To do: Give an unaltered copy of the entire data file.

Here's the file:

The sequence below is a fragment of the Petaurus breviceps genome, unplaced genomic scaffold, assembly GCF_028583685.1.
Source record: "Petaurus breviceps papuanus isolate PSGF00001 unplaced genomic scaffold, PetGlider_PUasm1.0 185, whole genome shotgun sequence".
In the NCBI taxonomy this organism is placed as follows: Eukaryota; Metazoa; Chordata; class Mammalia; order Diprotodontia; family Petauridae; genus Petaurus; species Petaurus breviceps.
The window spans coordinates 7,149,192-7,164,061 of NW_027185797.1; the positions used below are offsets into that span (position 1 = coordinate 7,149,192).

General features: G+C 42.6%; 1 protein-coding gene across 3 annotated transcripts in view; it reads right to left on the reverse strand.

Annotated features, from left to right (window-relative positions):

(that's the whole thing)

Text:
The sequence below is a fragment of the Petaurus breviceps genome, unplaced genomic scaffold, assembly GCF_028583685.1.
Source record: "Petaurus breviceps papuanus isolate PSGF00001 unplaced genomic scaffold, PetGlider_PUasm1.0 185, whole genome shotgun sequence".
In the NCBI taxonomy this organism is placed as follows: Eukaryota; Metazoa; Chordata; class Mammalia; order Diprotodontia; family Petauridae; genus Petaurus; species Petaurus breviceps.
The window spans coordinates 7,149,192-7,164,061 of NW_027185797.1; the positions used below are offsets into that span (position 1 = coordinate 7,149,192).

General features: G+C 42.6%; 1 protein-coding gene across 3 annotated transcripts in view; it reads right to left on the reverse strand.

Annotated features, from left to right (window-relative positions):